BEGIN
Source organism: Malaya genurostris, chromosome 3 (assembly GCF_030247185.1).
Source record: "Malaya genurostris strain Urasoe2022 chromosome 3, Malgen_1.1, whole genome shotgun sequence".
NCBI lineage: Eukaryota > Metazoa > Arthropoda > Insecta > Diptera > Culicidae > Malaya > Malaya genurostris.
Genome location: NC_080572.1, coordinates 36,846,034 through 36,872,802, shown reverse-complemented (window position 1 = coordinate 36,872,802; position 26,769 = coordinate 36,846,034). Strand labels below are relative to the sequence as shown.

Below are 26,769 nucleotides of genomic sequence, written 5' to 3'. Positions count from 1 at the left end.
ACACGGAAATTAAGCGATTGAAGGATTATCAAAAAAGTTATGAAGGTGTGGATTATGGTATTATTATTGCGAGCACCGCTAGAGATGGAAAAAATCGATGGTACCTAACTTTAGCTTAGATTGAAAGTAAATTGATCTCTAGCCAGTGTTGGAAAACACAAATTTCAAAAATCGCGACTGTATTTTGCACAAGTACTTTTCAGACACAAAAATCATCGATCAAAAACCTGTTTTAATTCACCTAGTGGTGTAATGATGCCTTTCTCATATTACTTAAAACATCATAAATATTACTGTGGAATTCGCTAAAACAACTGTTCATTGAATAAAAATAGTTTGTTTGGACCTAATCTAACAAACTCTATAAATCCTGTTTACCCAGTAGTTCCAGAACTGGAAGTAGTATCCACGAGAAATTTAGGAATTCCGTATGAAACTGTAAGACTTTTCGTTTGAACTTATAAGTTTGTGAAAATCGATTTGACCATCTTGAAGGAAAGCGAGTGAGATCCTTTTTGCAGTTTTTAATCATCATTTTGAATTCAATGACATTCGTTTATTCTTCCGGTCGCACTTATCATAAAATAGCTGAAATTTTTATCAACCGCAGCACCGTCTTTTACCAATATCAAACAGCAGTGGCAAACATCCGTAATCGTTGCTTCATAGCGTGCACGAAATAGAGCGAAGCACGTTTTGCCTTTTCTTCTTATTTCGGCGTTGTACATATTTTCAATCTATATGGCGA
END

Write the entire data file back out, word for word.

Source organism: Malaya genurostris, chromosome 3 (assembly GCF_030247185.1).
Source record: "Malaya genurostris strain Urasoe2022 chromosome 3, Malgen_1.1, whole genome shotgun sequence".
NCBI lineage: Eukaryota > Metazoa > Arthropoda > Insecta > Diptera > Culicidae > Malaya > Malaya genurostris.
Genome location: NC_080572.1, coordinates 36,846,034 through 36,872,802, shown reverse-complemented (window position 1 = coordinate 36,872,802; position 26,769 = coordinate 36,846,034). Strand labels below are relative to the sequence as shown.

Below are 26,769 nucleotides of genomic sequence, written 5' to 3'. Positions count from 1 at the left end.
ACACGGAAATTAAGCGATTGAAGGATTATCAAAAAAGTTATGAAGGTGTGGATTATGGTATTATTATTGCGAGCACCGCTAGAGATGGAAAAAATCGATGGTACCTAACTTTAGCTTAGATTGAAAGTAAATTGATCTCTAGCCAGTGTTGGAAAACACAAATTTCAAAAATCGCGACTGTATTTTGCACAAGTACTTTTCAGACACAAAAATCATCGATCAAAAACCTGTTTTAATTCACCTAGTGGTGTAATGATGCCTTTCTCATATTACTTAAAACATCATAAATATTACTGTGGAATTCGCTAAAACAACTGTTCATTGAATAAAAATAGTTTGTTTGGACCTAATCTAACAAACTCTATAAATCCTGTTTACCCAGTAGTTCCAGAACTGGAAGTAGTATCCACGAGAAATTTAGGAATTCCGTATGAAACTGTAAGACTTTTCGTTTGAACTTATAAGTTTGTGAAAATCGATTTGACCATCTTGAAGGAAAGCGAGTGAGATCCTTTTTGCAGTTTTTAATCATCATTTTGAATTCAATGACATTCGTTTATTCTTCCGGTCGCACTTATCATAAAATAGCTGAAATTTTTATCAACCGCAGCACCGTCTTTTACCAATATCAAACAGCAGTGGCAAACATCCGTAATCGTTGCTTCATAGCGTGCACGAAATAGAGCGAAGCACGTTTTGCCTTTTCTTCTTATTTCGGCGTTGTACATATTTTCAATCTATATGGCGA